PAC chairman claims Noonan threatened to injunct committee
Heated debate in Dáil over Minister’s controversial meeting with US investment firm
Michael Noonan told the Dáil he absolutely refuted the claims that he and his officials had acted inappropriately in meeting Cerberus. Photograph: Gareth Chaney Collins
Minister for Finance Michael Noonan threatened to injunct the Public Accounts Committee (PAC) for criticising as inappropriate a meeting he had with a vulture fund, committee chairman Seán Fleming has claimed.
Fianna Fáil TD Mr Fleming said that in a private conversation after Mr Noonan’s five-hour appearance before the committee to discuss the sale of Project Eagle, a collection of Nama’s Northern Irish loans, the Minister told him “I can injunct you”.
Mr Fleming continued: “I question your fitness for office, when you threaten the chairman of the Public Accounts Committee to injunct him for doing his job and when you threaten the 13 members of the Public Accounts Committee for doing its job.”
“You should withdraw that threat. You should apologise to the PAC,” he added.
The Laois TD said “it’s a little bit rich of you to say we didn’t ask questions about something that only you knew about” he said in reference to Mr Noonan’s meeting with the chairman of Cerberus.
In a report on the controversial disposal by Nama of Project Eagle, the PAC criticised Mr Noonan for meeting senior representatives of Cerberus, the US investment firm that was successful in its £1.1 billion bid for the portfolio, shortly before the sale.
Mr Fleming pointed out that there were 101 pages in the report and two pages about the Minister and “you think it’s all about you”. The procedure of holding the meeting with the vulture fund was under criticism.
Fianna Fáil finance spokesman Michael McGrath said the Minister had made an “ill-judged speech” and as the sitting Minister for Finance had launched an unprecedented attack on the committee.
“You have made the very deliberate choice to dedicate the vast majority of your speech to defending your own personal position and that of your department.”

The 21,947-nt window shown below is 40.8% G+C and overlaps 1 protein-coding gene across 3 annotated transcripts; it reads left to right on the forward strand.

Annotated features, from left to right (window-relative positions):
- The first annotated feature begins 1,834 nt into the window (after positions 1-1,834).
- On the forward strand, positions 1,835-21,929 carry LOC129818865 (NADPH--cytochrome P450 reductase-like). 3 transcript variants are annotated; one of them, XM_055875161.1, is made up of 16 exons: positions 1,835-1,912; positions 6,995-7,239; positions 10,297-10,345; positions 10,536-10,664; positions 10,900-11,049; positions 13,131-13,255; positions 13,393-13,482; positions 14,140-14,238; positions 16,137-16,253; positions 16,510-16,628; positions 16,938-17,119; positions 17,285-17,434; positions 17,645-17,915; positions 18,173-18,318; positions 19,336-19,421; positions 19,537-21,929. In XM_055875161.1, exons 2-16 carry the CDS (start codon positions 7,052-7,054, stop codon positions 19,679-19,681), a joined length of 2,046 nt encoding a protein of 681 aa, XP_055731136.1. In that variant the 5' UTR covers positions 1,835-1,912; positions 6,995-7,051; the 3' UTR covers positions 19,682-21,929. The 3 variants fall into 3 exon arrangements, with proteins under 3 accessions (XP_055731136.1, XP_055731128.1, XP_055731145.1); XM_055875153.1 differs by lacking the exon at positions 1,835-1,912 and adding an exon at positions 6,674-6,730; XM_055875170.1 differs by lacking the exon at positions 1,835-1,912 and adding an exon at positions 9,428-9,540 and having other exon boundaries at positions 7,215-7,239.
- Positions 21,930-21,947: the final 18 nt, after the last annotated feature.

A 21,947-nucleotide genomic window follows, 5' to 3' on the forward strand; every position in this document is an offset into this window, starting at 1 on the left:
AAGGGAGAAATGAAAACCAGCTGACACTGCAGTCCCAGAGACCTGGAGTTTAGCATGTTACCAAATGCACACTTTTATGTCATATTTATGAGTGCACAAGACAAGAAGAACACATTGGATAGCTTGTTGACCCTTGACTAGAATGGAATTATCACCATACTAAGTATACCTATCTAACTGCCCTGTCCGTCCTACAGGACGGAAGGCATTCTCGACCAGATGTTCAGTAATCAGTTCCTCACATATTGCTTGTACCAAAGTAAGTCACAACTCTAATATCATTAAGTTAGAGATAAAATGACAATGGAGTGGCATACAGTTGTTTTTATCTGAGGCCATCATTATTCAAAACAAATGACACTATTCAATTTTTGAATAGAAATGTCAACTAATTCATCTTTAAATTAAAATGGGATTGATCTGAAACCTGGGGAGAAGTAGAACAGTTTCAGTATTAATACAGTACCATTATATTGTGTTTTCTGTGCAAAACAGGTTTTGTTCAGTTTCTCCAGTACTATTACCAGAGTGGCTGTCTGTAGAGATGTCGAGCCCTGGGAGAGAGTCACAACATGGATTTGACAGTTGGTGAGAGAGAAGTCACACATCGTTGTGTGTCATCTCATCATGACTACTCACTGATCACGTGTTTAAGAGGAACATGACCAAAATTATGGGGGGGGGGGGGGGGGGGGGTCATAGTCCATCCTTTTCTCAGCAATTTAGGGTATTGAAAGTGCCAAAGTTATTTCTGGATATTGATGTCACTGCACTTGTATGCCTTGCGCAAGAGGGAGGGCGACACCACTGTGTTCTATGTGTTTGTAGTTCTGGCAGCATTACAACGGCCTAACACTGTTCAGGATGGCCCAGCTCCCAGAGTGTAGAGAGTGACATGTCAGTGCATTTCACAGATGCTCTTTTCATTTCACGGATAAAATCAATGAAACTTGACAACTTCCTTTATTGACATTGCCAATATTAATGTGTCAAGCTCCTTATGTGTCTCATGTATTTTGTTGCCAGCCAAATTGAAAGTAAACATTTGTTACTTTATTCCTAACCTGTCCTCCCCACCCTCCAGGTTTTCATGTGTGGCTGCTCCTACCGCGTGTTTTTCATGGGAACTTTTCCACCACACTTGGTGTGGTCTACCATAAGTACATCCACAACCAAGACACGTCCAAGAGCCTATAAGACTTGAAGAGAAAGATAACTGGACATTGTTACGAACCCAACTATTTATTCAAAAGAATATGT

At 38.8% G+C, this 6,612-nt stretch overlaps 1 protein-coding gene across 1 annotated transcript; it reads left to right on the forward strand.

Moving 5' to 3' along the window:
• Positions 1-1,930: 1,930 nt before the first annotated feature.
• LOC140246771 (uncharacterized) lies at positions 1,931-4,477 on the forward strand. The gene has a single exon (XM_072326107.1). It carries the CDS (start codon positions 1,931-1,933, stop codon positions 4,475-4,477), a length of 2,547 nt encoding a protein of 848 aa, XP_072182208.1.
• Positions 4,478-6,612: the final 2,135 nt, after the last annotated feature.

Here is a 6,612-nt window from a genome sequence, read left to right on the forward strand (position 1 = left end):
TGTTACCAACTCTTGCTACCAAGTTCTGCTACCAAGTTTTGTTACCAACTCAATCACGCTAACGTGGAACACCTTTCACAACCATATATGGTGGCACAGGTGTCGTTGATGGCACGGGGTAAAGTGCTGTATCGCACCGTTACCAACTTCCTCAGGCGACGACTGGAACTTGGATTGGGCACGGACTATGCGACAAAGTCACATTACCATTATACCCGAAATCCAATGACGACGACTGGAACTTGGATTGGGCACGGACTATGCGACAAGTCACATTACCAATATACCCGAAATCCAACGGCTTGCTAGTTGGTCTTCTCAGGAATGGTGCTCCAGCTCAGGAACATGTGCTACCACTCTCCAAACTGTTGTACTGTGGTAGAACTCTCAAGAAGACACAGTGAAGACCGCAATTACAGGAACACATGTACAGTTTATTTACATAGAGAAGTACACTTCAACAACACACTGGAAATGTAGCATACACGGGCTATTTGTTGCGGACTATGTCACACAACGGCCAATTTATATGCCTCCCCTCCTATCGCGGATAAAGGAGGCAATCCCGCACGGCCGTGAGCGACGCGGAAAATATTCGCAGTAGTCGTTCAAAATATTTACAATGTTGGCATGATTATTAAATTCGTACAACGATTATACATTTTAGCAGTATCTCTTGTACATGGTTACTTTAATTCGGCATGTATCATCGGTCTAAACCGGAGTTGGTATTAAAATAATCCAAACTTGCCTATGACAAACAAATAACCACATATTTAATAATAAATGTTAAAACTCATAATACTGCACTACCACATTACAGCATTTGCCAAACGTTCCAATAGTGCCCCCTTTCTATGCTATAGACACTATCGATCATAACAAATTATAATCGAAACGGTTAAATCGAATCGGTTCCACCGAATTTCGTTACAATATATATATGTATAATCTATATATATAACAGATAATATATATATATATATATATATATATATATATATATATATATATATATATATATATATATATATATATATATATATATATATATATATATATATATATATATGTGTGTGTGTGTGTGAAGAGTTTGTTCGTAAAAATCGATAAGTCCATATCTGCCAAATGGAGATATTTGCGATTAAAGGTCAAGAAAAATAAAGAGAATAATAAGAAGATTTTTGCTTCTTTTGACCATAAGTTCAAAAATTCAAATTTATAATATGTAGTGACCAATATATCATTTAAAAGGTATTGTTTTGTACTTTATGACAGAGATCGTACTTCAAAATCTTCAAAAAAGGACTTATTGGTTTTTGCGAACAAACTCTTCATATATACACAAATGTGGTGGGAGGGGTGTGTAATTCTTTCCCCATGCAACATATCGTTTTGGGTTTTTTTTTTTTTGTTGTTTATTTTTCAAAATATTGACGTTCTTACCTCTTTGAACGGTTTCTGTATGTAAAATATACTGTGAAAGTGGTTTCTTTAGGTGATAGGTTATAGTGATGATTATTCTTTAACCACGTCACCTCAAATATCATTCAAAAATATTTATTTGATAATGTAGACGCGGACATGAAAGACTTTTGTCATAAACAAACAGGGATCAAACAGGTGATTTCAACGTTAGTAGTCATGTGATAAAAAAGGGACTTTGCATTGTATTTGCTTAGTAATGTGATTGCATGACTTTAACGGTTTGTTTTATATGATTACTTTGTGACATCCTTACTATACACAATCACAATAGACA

Earlier, Mr Noonan had accused the PAC of ignoring due process in the controversy surrounding his meeting with a large US investment firm on the eve of its bid for Project Eagle.
In a heated debate, he told the Dáil he absolutely refuted the claims that he and his officials had acted inappropriately in meeting Cerberus in March 2014.
He said following a leak and prior to publication of its report, he wrote to the PAC chairman outlining his strong objection to any such findings against himself or his officials.
“I remain shocked that the PAC disregarded due process and did not offer me or my officials the opportunity to discuss the PAC’s concerns, even after requesting such an opportunity prior to the report’s finalisation,’’ Mr Noonan added.
Earlier this month, the PAC concluded it was not “procedurally appropriate’’ for Mr Noonan to meet the firm.
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“It is entirely appropriate that I, as Minister for Finance, would meet with the chairman of a major international investment fund, a former US secretary of the treasury, at his request while he was in Dublin on business.’’
He said it was also entirely appropriate that his officials would meet with representatives of a firm which had a general investment interest in Irish assets. Sinn Féin TD David Cullinane accused Mr Noonan of being “very defensive’’ in his remarks.
Mr Noonan said he was telling the truth. “I know you do not like the truth in your party,’’ the Minister added. “You make a profession out of not telling the truth.’’
Mr Cullinane said the Minister had accused him of being a person who did not tell the truth. “I am asking him to withdraw that remark,’’ he added.
Mr Noonan said he was referring to Sinn Féin and not to Mr Cullinane personally.